Asking the Palestinians to come to the table and negotiate peace is unrealistic. It's as though President Lincoln had asked Native Americans to ignore the efforts of the U.S. Army to isolate, impoverish and perhaps to annihilate them and to show up in Washington for peace talks moderated by General Sherman.

Chances for peace will be enhanced by the end of U.S. military support for Israel, by its insistence that Israel honor the civil rights of its own Arab citizens, and by its removing the label "terrorist" from the only organization willing and able to offer at least some resistance to Israel's continued military attacks and blockade of Gaza - Hamas.

Peace would be assured if Israel accepted the Arab plan guaranteeing that no Arab country would attack it if it returned to its pre-1967 war boundaries and halted its illegal settlements.

I, too, thank you Sylvia for this article. America has for too long been fed a steady diet of far-right, violent and fundamentalist Zionist propaganda (which is NOT the same as the normal Zionism that is none of those things).

As a Minnesotan, I don’t want my tax dollars used in the service of Israel’s brutal campaign of repression, apartheid and ethnic cleansing. Given the central role that Americans have played in the prevention of justice for the Palestinian people, the struggle for peace must be waged here as well.

Minnesotans who have witnessed the behavior of settlers in the West Bank tend to come home and call for an end to the flow of U.S. tax money supporting that occupation. There is nothing "naive" or "silly" about coming to that point of view.

Re "silly and naive"...remember this discussion started with Sylvia's contention that not buying Israeli bonds would somehow move the Israelies to make peace. I would call that contention silly and naive.

If the Palestinians think there is a military solution to this crisis, I would call that silly and naive (it is a battle they cannot win, and it almost decimated Gaza).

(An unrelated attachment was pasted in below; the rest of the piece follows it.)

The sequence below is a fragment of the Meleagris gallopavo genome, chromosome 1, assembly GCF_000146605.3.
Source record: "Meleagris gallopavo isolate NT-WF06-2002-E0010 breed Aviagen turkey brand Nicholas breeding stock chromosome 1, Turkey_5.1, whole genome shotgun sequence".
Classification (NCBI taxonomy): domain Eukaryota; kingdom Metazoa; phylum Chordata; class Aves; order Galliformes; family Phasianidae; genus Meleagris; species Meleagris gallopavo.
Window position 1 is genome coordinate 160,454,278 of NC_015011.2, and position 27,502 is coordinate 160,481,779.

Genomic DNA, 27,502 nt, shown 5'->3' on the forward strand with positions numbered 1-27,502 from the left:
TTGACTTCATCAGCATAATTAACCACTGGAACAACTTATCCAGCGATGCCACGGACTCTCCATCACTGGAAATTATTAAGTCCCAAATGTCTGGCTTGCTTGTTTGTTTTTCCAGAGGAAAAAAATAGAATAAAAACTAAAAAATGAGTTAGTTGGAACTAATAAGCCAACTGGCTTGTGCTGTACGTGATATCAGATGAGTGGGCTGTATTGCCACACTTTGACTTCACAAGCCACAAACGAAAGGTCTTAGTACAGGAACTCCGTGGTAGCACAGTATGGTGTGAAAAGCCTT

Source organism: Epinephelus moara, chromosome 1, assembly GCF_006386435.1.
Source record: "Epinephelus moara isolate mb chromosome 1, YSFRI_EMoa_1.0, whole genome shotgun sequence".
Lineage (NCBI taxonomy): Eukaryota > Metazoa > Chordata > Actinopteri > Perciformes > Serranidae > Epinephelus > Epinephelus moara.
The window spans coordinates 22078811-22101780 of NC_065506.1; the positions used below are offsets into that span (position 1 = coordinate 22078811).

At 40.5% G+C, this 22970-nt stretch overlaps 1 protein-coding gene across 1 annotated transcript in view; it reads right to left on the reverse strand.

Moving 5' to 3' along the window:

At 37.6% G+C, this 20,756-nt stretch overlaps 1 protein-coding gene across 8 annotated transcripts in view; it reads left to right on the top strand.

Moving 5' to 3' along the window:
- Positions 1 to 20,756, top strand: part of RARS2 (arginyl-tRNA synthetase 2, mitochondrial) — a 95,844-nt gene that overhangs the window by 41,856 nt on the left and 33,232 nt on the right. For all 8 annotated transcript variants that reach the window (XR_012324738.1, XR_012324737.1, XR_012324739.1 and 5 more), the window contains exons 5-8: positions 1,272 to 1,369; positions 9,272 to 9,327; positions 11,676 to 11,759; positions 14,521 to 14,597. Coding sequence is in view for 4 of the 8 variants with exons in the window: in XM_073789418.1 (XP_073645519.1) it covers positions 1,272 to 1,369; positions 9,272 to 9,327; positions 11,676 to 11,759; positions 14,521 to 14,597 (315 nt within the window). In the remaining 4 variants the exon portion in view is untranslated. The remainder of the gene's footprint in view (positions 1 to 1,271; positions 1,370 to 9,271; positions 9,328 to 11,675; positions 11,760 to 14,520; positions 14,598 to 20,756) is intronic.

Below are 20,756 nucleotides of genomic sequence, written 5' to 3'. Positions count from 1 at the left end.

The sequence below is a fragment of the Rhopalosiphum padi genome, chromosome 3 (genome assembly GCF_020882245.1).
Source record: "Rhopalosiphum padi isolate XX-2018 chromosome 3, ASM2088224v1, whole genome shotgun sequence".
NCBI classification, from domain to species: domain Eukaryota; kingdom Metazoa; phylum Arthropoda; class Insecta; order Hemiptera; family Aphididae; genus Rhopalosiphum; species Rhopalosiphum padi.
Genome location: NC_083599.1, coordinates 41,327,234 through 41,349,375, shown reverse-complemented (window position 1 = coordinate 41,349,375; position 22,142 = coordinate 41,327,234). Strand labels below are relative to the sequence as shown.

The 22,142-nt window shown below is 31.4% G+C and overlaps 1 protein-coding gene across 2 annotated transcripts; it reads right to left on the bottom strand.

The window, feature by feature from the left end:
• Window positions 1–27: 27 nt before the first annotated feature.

If the Palestinians cling to an ideological solution rather than a pragmatic one, I would call that not only silly and naive, but one of ignorance as they drift into poverty.

We are not talking here about "right and wrong" anymore -- 60 years of bloodshed has not answered that question. What is needed now is persons of goodwill who earnestly want to find a mutally agreeable path to end this conflict and enjoy some PEACE for the future. If the parties still want to keep fighting, hell with it, let them continue to kill each other. But the point is, nothing in Sylvia's point of view is a component in finding a SOLUTION.

I am completely baffled as to how someone could address a problem as complex, longstanding, and seemingly intractable as the Israeli-Palestinian conflict and produce something as one-sided and simple minded as this piece.

I am even more baffled as to how someone could do that and yet claim to actually be interested in peace and a resolution to the conflict.

"Minnesotans who have witnessed the behavior of settlers in the West Bank tend to come home and call for an end to the flow of U.S. tax money supporting that occupation."

And Minnesotans who have witnessed suicide bombings have perhaps come to the opposite conclusion.

I am not for offering Israel any policy blank checks. We should support a comprehensive peace settlement that includes all parties to the dispute. But at no point should retreat from our commitment to the legitimacy of the state of Israel, nor should we treat our friends with a lack or respect, or expect such lack of respect to achieve positive results.

As yet another Jewish Minnesotan joining the call for divestment from Israel bonds, I am grateful for Sylvia's thougtful piece.

The divestment strategy is a tool (and a critically important one-- as we learned from the anti-apartheid movement in South Africa) in pushing a government whose daily, unspeakable, documented (by the U.N.) crimes against humanity continue to act differently.

When I hear from South African unionists that they support the divestment strategy, when I learn the same from rabbis who went to Cairo to try to bring aid into Gaza and were turned away, when I hear the call for divestment coming from Holocaust survivors (one of whom who is on a speaking tour in Europe) who say "never again for anyone," I know that I am in good company.

Right now, every Minnesotan, though our taxes, funds the brutalizaton of Palestinian people. Myself and many, many others have come to realize that it's time to say "not in our name" and "enough is enough."

And (in response to the recent comment posted by the director of the JCRC), with regard to the U.S. funding/ backing other repressive regimes around the world-- I fully support divestment in these cases as well. The difference is that Israel remains, by far, the largest recipient of U.S. aid.